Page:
1529. Jack's patience.

1530. How when I make my pregnant self a whole plate of nachos, Jane eyes them and smiles, "Momma, that just looks so good. I'm glad you get that."

1531. How as we read more of Huckleberry Finn Jane bursts into praying for him one night and Jack adds, "Jane, that was a really good prayer."

1532. Lucy saying, "God gave me two eyes," as she peels her eyepatch off.

1533. Teaching the kids how to make leaf rubbings and Jacks exclamation, "Look! I made mine the color of mold."

1534. Janie whisked away for an overnight Gramma date. And how she sits in the back of Gramma's car as if royalty while we all come to kiss her goodbye.

1535. How she's walking on air when she comes back.

1536. Lucy's, "We miss Jane. I just love her."

1537. How we happen upon Lucy's little treasure trove of ABC gum and throw it away.

1538. Correction: apparently it was everyone's little treasure trove.

1539. How Lucy sings, "Bless me God, bless me God..." as she works.

1540. How Jack strips the sheets off his bed and Lucy's bed to help out.

1541. The absolute BEST family pics ever. Thanks Rosie!!

1542. Jane's moss green sweatshirt and matching owl tee, the soft brown shirt with five-petaled flowers.

1543. How Craig takes the kids outside to dig carrots while I make dinner.

1544. The gentle sigh of Myra's breathing as she sleeps.

1545. Lucy's conclusion as she leans on a kitchen cutting board, "GOD gave us TWO cutting boards."

1546. How it's just a small and superficial blood clot behind my knee.

1547. How my parents aren't anywhere near Kenya's unstable northern border. How their trip in the southern part has been so fruitful.

1548. George. The little boy we sponsor in Kenya, and how my mom brought him a photo book from us, and hugs, and miles and miles of love. The smiling picture she took of him.

1549. Janie's "Thank-you, Daddy," when he rousts her before dawn to volunteer with him.

1550. Listening to a sermon by my brother on itunes.

1551. Dinner with sis-in-law, food made for me, and friendship that makes you feel normal again.

1552. Craig's exhortation: You gotta remember, whatever the situation, you can handle it. Otherwise God wouldn't have put you there.

1553. How every situation looks a little different that way.

holy     experience

Sunday, October 16, 2011


"There's a girl in class that always says I'm out," Janie says from the back seat. "No matter how I hit the ball, even if I hit it perfect, she just says I'm out." Her feet bobble against my back.

"You should tell Daddy." I accelerate to forty-five and then ease up to four over the speed limit.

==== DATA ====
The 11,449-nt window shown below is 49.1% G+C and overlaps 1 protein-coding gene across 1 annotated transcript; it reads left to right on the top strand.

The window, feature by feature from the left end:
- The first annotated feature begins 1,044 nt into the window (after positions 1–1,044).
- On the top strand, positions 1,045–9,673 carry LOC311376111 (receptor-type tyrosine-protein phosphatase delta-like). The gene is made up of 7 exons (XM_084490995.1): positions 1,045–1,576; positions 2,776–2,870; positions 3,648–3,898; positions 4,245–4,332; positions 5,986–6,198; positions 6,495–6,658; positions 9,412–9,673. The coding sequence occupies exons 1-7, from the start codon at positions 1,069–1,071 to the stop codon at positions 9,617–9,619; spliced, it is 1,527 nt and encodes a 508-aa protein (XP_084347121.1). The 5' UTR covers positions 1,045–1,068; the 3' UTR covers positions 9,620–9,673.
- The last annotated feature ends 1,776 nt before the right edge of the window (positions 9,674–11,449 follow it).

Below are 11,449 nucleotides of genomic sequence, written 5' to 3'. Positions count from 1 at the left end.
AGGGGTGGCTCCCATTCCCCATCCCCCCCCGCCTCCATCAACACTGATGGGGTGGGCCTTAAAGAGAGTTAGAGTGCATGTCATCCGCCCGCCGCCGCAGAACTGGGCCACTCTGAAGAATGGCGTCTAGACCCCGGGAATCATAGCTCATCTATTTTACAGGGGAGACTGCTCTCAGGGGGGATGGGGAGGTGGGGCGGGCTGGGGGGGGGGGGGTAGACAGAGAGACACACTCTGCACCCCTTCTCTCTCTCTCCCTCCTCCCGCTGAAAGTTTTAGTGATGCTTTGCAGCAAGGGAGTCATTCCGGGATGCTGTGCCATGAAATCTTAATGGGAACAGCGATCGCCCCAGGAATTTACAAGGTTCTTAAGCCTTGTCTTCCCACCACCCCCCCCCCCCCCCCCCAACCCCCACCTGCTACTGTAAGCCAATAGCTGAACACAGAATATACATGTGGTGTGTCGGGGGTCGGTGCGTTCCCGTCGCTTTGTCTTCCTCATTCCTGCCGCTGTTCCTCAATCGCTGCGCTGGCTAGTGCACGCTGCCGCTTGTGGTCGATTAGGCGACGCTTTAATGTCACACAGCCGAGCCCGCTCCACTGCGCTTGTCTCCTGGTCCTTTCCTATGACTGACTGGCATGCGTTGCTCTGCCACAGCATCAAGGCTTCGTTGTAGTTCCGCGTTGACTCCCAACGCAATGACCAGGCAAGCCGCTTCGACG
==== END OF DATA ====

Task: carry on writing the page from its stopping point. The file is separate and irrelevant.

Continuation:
She watches pine trees swoop by. "No, I can put up with it," she offers. I lean slightly to frame her face in the rearview mirror.

"Why?" I say.

As if I asked her the color of the sky, she cadences out, "'Cause if I can put up with it, why get someone in trouble?"

And for a moment I see it, the long streaming trails of patience her father has cast across the sky all these years -- patience with me.

She leans an elbow on the armrest. We whiz past a reduced speed limit sign. I let off the gas, and we coast through a green light.

Patience. Long-suffering. No one does that anymore. I wonder how we all got so entitled.


1492. Jane's quip, "In the car you can't talk about things you don't want me to know, 'cause I don't usually really talk. I'm just listening."

1493. How Jack grabs my hand in Costco, "But you're nice," he says. "You're slow, but you're nice." I look up to see our rabble disappear around the next isle.

1494. Coffee with my mom in a small window of time before she flies to Africa for a month.

1495. How Myra Rose opens up her mouth and points inside when she's hungry.

1496. Her devotion to teeth brushing and toothpaste, especially toothpaste.

1497. Jack's, "Momma how did you get to be such a good driver?" when we play the question game at dinner and Craig's ensuing belly laughs.

1498. Lucy's determination, "I want to wash our jammies once a year."

1499. Her raised eyebrows when she vies for my attention, "Can you see me in the little corner of your eye?"

1500. Craig's list of 10 things he admires about me. And how each one is completely me, not some version of me that I wish I was.

1501. How Lucy sings, "Blessing God, blessing god. Blessing God, blessing God..." in three year old soprano while she works a puzzle.

1502. How she says her baby doesn't poop.

1503. How she kisses me when I tell her to be quiet in church.

1504. How she smells like the fall wind when she bounds inside.

1505. How she switches to, "Strong and mighty, strong and mighty..." in high soprano. "I'm singing like in church," she says.

1506. Family pictures with Auntie Rosie and Uncle Peter.

1507. How we all settle into our regular selves and smile our real smiles for Aunt Rose. And how we laugh and laugh when Uncle Peter plays jester with non-breakable camera equipment. The fun of good company. A pack of lifesavers.

1508. Uncle Don's 80th birthday party and the kids first ever restaurant buffet.

1509 How Ellin watches over our youngsters like a mother hen.

1510. Two library books returned on time.

1511. The playroom tidy enough to see the sea foam rug.

1512. A new pair of shoes, handed down from a friend, goldish-silver with a big flower on top -- perfect for Myra Rose.